The entire United States is now a battlefield.  That is the official position of the Bush administration as expressed by the Solicitor General to the Fourth Circuit Court of Appeals in the case Jose Padilla, a US Citizen held in a Navy Brig for the last 3 years without formal criminal charges having been filed.

Indeed, in what has to be the most egregious demand for an extension of Executive power in violation of the Constitutional guarantees set forth in the 4th, 5th and 6th Amendments, the Solicitor General argued that the President has the right to imprison Padilla indefinitely without access to his attorney or the necessity to seek a warrant for his arrest.

His reasons are after the break . . .  

U.S. a Battlefield, Solicitor General Tells Judges

Case of Man Held 3 Years Without Trial Focuses Attention on Administration’s Anti-Terror Policies

By Tom Jackman
Washington Post Staff Writer
Wednesday, July 20, 2005; Page A09

RICHMOND, July 19 — A top government attorney declared Tuesday that, in the war on terror, the United States is a battlefield, and therefore President Bush has the authority to detain enemy combatants indefinitely in this country.

Solicitor General Paul D. Clement’s comments came as a three-judge panel of the U.S. Court of Appeals for the 4th Circuit is considering whether to overturn a lower court ruling that Jose Padilla should be charged with a crime or released. In 2002, Padilla, a former Chicago gang member and Muslim convert, was taken into custody by the military and has been held without trial since.

Luttig repeatedly pressed Clement, even after the solicitor general noted that Padilla’s alleged intentions as a soldier of al Qaeda — to target civilians — constituted “unlawful combatantcy” even if he were on a battlefield in uniform.

“Those accusations don’t get you very far,” [Justice] Luttig replied, “unless you’re prepared to boldly say the United States is a battlefield in the war on terror.”

Clement answered, “I can say that, and I can say it boldly.”

But [Justice] Michael said Padilla wasn’t captured anywhere near a battlefield. “You captured Padilla in a Manhattan jail cell,” Michael said. “What, in the laws of war, allows you to undertake a non-battlefield capture and hold them for the duration? I don’t think you cite anything.”

Michael, addressing Clement’s claim that the United States is a battlefield, then asked: “To call the United States a battlefield, wouldn’t you have needed a specific authorization from Congress? It’s not up to us as a court to develop laws of war.”

The good news?  It sounds like the three justice panel for the 4th Circuit which is hearing this case is not prepared to accept the Bush adminisration’s claim the the entire country is now a battlefield and therefore the President can detain anyone, even a US citizen, without complying with the constitutional protections found in the Bill of Rights.  To jog your memory, here are the specific amendments that the terms of Padilla’s detention currently violates:

Amendment IV

The right of the people to be secure in their persons, houses, papers, and effects, against unreasonable searches and seizures, shall not be violated, and no warrants shall issue, but upon probable cause, supported by oath or affirmation, and particularly describing the place to be searched, and the persons or things to be seized.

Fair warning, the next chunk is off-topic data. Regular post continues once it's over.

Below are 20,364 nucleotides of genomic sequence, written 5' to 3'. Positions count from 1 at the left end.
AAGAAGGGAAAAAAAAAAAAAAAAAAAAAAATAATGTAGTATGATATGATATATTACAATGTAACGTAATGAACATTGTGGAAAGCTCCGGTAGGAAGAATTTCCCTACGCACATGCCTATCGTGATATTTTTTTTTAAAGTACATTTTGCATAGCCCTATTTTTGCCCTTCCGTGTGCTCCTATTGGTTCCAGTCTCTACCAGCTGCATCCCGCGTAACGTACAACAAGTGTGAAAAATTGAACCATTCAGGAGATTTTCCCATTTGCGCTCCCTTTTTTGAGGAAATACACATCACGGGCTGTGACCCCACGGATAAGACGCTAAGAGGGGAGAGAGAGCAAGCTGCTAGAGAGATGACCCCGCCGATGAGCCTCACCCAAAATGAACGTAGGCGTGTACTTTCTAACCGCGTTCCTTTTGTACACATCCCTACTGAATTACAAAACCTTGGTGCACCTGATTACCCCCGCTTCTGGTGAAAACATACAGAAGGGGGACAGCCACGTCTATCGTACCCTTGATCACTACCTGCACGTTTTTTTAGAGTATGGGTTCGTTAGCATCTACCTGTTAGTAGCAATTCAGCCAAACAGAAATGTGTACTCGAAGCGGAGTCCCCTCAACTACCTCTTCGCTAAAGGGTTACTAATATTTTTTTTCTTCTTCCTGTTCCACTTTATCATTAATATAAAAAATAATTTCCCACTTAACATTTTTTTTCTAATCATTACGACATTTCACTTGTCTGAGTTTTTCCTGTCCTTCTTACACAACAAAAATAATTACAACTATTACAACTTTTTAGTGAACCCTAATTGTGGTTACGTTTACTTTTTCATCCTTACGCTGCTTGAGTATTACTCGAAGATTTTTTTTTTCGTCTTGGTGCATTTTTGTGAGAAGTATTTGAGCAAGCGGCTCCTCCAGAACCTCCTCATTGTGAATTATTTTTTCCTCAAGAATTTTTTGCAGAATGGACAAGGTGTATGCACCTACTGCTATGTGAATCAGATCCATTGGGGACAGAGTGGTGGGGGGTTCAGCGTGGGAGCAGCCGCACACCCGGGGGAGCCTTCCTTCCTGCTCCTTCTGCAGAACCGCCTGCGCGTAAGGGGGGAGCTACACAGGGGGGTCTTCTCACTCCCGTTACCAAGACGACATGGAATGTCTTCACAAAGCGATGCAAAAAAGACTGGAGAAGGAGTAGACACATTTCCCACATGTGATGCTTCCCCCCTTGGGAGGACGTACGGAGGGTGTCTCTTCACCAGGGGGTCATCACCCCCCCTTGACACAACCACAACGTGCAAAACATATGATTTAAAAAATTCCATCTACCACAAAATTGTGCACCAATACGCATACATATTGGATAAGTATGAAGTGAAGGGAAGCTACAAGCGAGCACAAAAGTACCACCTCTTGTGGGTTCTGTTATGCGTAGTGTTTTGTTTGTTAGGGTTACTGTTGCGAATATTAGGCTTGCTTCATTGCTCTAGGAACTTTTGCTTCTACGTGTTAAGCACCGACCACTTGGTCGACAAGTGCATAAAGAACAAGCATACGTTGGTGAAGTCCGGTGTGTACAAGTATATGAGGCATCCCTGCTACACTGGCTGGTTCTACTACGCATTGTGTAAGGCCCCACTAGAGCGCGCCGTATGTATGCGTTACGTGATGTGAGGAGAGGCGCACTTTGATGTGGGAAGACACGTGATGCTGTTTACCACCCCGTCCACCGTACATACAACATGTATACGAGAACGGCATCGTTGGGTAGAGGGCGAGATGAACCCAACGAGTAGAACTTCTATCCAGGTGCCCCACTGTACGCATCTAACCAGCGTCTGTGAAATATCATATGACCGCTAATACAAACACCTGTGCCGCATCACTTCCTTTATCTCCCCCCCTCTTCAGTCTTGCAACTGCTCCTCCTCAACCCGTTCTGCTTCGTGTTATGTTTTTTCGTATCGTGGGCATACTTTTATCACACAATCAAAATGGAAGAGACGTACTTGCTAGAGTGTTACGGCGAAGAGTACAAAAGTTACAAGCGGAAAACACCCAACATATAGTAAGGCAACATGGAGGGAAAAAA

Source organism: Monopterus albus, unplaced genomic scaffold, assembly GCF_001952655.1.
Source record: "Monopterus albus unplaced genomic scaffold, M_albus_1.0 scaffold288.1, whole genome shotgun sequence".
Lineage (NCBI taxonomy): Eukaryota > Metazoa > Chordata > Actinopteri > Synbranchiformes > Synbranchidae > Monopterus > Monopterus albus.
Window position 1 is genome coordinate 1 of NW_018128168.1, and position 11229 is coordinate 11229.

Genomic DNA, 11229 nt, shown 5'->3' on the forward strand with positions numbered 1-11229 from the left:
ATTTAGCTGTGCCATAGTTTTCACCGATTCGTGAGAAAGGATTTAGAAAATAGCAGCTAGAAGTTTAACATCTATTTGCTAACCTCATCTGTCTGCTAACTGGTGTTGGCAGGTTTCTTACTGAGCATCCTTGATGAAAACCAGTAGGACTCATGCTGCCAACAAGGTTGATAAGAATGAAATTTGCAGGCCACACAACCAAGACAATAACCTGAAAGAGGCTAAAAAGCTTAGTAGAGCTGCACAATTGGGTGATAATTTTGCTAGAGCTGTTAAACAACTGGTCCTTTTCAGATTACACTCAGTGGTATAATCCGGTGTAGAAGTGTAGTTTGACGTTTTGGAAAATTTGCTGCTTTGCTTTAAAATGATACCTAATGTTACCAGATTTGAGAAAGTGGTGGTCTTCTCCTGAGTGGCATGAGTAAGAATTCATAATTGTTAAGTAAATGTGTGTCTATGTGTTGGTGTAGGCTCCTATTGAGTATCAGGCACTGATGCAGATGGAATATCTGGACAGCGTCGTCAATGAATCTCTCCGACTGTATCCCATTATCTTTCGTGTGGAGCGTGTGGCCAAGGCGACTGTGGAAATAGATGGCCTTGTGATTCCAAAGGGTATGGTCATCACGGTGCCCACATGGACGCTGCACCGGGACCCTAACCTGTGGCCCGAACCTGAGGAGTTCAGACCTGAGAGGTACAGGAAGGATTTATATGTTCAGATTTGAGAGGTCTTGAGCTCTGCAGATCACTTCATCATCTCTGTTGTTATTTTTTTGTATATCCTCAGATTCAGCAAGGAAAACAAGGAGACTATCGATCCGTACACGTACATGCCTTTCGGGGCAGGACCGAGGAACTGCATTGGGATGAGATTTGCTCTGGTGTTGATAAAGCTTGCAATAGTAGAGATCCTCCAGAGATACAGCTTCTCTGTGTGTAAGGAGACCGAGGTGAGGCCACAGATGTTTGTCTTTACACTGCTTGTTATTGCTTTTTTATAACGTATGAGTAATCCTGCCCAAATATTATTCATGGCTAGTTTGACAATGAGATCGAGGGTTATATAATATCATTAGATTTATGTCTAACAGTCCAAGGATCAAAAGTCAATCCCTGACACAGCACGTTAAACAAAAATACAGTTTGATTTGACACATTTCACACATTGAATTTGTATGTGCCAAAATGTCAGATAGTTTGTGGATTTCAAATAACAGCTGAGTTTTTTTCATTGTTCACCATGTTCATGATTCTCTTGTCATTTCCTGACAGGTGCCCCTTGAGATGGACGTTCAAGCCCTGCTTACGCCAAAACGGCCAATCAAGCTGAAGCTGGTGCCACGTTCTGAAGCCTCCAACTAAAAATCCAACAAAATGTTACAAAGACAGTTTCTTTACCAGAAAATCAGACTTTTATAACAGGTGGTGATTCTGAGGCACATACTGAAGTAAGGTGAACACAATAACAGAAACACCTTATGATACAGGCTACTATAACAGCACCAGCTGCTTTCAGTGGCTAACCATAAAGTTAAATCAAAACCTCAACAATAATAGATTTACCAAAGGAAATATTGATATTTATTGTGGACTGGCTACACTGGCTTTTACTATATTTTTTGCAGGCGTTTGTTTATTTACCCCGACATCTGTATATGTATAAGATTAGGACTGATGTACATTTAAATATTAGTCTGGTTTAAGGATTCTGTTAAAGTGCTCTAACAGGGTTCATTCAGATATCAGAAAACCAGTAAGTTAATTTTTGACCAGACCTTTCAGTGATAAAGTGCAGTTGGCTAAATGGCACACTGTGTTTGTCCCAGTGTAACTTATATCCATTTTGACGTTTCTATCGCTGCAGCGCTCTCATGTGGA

Amendment V

No person shall be held to answer for a capital, or otherwise infamous crime, unless on a presentment or indictment of a grand jury, except in cases arising in the land or naval forces, or in the militia, when in actual service in time of war or public danger; nor shall any person be subject for the same offense to be twice put in jeopardy of life or limb; nor shall be compelled in any criminal case to be a witness against himself, nor be deprived of life, liberty, or property, without due process of law; nor shall private property be taken for public use, without just compensation.

Amendment VI

In all criminal prosecutions, the accused shall enjoy the right to a speedy and public trial, by an impartial jury of the state and district wherein the crime shall have been committed, which district shall have been previously ascertained by law, and to be informed of the nature and cause of the accusation; to be confronted with the witnesses against him; to have compulsory process for obtaining witnesses in his favor, and to have the assistance of counsel for his defense.

The bad news?  This case is likely headed for the Supreme Court regardless of the decision in the 4th Circuit.  If Roberts is sitting on that Court in place of O’Connor at that point what do you think the odds are that this whole “the entire country is a battlefield” argument for indefinite detentions just might be accepted?  Certainly better than with her on the Court, I can tell you that much.

I also wouldn’t put it past the GOP Congressional Leaders to put a provision into an Omnibus bill declaring that the United States is a battlefield in order to lend credence to this bs argument.  After all, whoever votes against it will be faced with the dilemma that Democrats faced in 2002 when they voted against the Homeland security law: namely the charge that they are soft on terrorism.

One question we need to have someone ask Roberts at his confirmation hearings:  Do you agree that  the President has the authority to declare the US a battlefield  and can indefinitely detain anyone the Government suspects of terrorist connections as a battlefield combatant without meeting the requirements set forth in the Bill of Rights?

0 0 votes
Article Rating